BIG awarded $335 million to improve
Lower Manhattan storm defences


News: Danish studio BIG has been granted $335 million to upgrade Lower Manhattan's storm defences, as one of six winners in the Rebuild by Design initiative to revive parts of the USA struck by Hurricane Sandy (+ slideshow).

BIG rebuild by design competition Lower Manhattan

BIG and Dutch firm One Architecture co-developed the winning Big U scheme as a protective system that would extend ten miles around the tip of Manhattan island, shielding buildings from floods and storm surges.

BIG rebuild by design competition Lower Manhattan

The $335 million (over £200 million) in combined public and private funds will initially be used to implement the first phase of the project along the Lower East Side, creating a raised "bridging berm" barrier to protect the low-lying ground from storm water and rising sea levels.

BIG rebuild by design competition Lower Manhattan

The berm will be planted with a selection of salt-tolerant flora, and will provide public spaces and viewpoints as well as routes into the East River Park. BIG founder Bjarke Ingels has drawn comparisons between Big U and New York's High Line park, which also opened in sections along a disused elevated railway on the west side on Manhattan.

BIG rebuild by design competition Lower Manhattan

"The Big U is an example of what we call social infrastructure," said Ingels in a statement. "The High Line shows how a decommissioned piece of infrastructure – the abandoned elevated railway – can be transformed into a public space and green landscape."

BIG rebuild by design competition Lower Manhattan

The scheme will eventually include three connected sections that will create new public spaces running from West 57th Street, down to The Battery park and up to East 42nd Street. Each is to comprise a physically discrete flood-protection zone, which can be isolated from the others in an emergency.

"We asked ourselves: What if we could envision the resilience infrastructure for Lower Manhattan in a way that wouldn't be like a wall between the city and the water, but rather a string of pearls of social and environmental amenities tailored to their specific neighbourhoods, which also happens to shield their hinterlands from flooding," Ingels said.

BIG rebuild by design competition Lower Manhattan

Rebuild by Design was founded in 2013 in response to the devastation caused by Hurricane Sandy, which ravaged the eastern seaboard of the USA in October 2012.

The programme called for solutions to improve the resilience of infrastructure in the Sandy-affected area, including the damaged shorelines of New York City and New Jersey.

BIG rebuild by design competition Lower Manhattan

Ten multidisciplinary design teams, which included Rem Koolhaas' OMA and New York studio WXY, were asked to come up with proposals for different sections of the coast – read more about the proposals here.

  • Captian Spanky + the Pancakes

    BIG makes his mark on Manhattan. Not many people/architects can say that. He’s starting to leave a legacy for good or bad. HUGE CONGRATULATIONS. At least it’s for a good cause.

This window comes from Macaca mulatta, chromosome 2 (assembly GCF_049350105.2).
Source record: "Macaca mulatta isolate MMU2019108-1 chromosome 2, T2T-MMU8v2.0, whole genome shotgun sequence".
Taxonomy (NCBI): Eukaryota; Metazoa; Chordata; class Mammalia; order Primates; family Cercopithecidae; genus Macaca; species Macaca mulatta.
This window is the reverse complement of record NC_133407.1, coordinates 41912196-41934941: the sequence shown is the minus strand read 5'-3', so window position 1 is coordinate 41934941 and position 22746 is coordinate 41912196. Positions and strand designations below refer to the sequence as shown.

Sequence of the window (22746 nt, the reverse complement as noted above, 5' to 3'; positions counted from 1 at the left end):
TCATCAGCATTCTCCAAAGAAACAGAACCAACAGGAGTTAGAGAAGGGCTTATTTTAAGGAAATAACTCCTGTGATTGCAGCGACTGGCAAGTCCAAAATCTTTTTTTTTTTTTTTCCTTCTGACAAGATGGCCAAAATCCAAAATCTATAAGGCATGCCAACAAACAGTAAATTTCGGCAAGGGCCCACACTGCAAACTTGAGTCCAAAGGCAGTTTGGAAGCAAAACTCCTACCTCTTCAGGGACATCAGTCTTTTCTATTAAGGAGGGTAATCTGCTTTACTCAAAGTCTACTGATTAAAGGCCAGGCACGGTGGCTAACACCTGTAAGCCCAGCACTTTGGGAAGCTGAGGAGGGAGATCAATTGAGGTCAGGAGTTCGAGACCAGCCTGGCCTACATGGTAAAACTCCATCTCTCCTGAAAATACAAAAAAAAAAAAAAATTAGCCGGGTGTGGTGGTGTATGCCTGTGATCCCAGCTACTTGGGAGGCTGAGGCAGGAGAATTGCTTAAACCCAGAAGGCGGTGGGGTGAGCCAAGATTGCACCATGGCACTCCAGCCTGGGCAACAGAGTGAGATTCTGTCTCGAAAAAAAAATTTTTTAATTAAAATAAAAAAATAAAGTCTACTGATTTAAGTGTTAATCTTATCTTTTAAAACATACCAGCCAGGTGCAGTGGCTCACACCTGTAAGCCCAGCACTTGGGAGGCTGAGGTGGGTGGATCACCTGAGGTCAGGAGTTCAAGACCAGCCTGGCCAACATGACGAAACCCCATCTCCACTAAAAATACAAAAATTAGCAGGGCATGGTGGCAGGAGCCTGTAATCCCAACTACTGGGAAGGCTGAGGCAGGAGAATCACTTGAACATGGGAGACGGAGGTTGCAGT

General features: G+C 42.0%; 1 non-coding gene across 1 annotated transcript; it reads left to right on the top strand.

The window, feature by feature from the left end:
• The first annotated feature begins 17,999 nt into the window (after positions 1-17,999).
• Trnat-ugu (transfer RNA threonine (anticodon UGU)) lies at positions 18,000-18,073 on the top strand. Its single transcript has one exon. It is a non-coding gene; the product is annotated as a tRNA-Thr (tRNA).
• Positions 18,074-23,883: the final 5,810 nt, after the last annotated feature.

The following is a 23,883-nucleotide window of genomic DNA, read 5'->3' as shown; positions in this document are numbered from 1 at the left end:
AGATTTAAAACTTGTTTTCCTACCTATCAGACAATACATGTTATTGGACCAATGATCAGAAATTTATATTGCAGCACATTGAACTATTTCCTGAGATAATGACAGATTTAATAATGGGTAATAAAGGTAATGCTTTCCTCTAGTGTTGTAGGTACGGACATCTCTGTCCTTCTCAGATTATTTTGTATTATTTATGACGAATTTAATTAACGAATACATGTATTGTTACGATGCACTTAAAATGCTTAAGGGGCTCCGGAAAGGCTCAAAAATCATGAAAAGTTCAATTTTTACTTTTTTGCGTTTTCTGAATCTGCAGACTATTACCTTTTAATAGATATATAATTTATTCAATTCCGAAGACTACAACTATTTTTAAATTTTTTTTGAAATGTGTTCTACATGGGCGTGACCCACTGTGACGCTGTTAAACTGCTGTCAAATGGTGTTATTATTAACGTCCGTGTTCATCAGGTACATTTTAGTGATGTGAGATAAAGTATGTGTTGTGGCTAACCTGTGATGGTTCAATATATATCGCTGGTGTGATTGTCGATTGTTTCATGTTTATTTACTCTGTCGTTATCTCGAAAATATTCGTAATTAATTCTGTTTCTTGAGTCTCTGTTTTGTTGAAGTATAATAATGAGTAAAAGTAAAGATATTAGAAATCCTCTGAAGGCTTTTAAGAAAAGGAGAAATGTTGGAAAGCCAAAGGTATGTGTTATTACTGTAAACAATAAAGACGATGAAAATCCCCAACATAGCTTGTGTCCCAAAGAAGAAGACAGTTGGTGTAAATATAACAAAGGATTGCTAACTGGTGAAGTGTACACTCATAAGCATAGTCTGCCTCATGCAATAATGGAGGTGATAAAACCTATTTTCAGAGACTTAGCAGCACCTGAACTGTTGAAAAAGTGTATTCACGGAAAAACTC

• FurnFixEquip

    As a girl I once walked all over Manhattan.

  • Drago Štefanec

    Nice – an opportunity well taken.

  • Second image of the slideshow – the boxy spaces with glass curtains extending at sea level, obviously not designed with storm safety in mind. Moreover, it is a sure death trap in a tsunami scenario!

  • Tim

    Dezeen, you just forgot to mention the five other winners.

  • FireUrEngine

    The rest of the city, such as Brooklyn, Queens and Staten Island, is being cheated from this waterfront project that only enhances real estate property for lower Manhattan. It’s a tourist design.

    I would rather my NYC tax money being spent on an ocean barrier being built out in the mouth of the harbour that would protect the lower areas from high tides!

  • BPC Resident

    I’m a BIG fan (pun intended), but as a resident of Battery Park City I can say that image 6 is disturbing. While the rendering seems pleasant enough, it fails to show the other side – one of the most successful and vibrant urban parks in New York (Rockefeller Park) which would be cut off from the waterfront. The bikers, strollers, dogs and children that continuously use the path would have to descend steep steps to access the promenade, which no longer has the reciprocal view back to the meadows and trees beyond.

    I’m not suggesting that the overall move is wrong (something has to be done), only that it would have to be very carefully designed (sloping surfaces leading to the stair edge on the interior side) and carefully maintained (currently maintained by separate government authority) to approach the quality of design currently enjoyed by BPC residents. Hard to imagine $335M being enough to wrap the southern portion of Manhattan with any grace.

    No matter what the curving barrier suggests, or how many ping-pong tables are set up, this is a wall being built around a city – in a place where deliberate attempts have already been implemented to connect residents to the waterfront.

  • Concerned Citizen

    I have already found some great places for dumping bodies into the harbour.